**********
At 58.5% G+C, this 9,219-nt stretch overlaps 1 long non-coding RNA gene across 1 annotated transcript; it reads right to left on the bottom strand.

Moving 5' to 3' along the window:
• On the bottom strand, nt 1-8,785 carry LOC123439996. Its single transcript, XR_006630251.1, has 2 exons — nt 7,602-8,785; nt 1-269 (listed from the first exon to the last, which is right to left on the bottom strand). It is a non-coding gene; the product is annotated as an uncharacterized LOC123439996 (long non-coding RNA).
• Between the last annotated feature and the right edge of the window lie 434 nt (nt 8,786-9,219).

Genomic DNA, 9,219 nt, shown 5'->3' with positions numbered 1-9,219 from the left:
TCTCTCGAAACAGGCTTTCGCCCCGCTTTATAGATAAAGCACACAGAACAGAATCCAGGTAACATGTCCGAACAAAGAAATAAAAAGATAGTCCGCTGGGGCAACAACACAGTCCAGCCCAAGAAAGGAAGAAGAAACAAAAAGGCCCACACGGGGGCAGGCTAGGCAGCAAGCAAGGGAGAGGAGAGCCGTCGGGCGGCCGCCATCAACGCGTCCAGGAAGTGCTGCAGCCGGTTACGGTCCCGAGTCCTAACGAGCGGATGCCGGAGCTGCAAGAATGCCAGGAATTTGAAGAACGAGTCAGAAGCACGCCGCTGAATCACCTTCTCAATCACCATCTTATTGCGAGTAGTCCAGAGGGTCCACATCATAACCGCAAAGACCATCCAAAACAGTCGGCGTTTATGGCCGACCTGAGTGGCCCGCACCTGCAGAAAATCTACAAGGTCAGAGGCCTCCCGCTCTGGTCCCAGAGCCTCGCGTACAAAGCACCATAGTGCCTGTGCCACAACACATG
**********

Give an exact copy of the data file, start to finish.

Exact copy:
At 58.5% G+C, this 9,219-nt stretch overlaps 1 long non-coding RNA gene across 1 annotated transcript; it reads right to left on the bottom strand.

Moving 5' to 3' along the window:
• On the bottom strand, nt 1-8,785 carry LOC123439996. Its single transcript, XR_006630251.1, has 2 exons — nt 7,602-8,785; nt 1-269 (listed from the first exon to the last, which is right to left on the bottom strand). It is a non-coding gene; the product is annotated as an uncharacterized LOC123439996 (long non-coding RNA).
• Between the last annotated feature and the right edge of the window lie 434 nt (nt 8,786-9,219).

Genomic DNA, 9,219 nt, shown 5'->3' with positions numbered 1-9,219 from the left:
TCTCTCGAAACAGGCTTTCGCCCCGCTTTATAGATAAAGCACACAGAACAGAATCCAGGTAACATGTCCGAACAAAGAAATAAAAAGATAGTCCGCTGGGGCAACAACACAGTCCAGCCCAAGAAAGGAAGAAGAAACAAAAAGGCCCACACGGGGGCAGGCTAGGCAGCAAGCAAGGGAGAGGAGAGCCGTCGGGCGGCCGCCATCAACGCGTCCAGGAAGTGCTGCAGCCGGTTACGGTCCCGAGTCCTAACGAGCGGATGCCGGAGCTGCAAGAATGCCAGGAATTTGAAGAACGAGTCAGAAGCACGCCGCTGAATCACCTTCTCAATCACCATCTTATTGCGAGTAGTCCAGAGGGTCCACATCATAACCGCAAAGACCATCCAAAACAGTCGGCGTTTATGGCCGACCTGAGTGGCCCGCACCTGCAGAAAATCTACAAGGTCAGAGGCCTCCCGCTCTGGTCCCAGAGCCTCGCGTACAAAGCACCATAGTGCCTGTGCCACAACACATG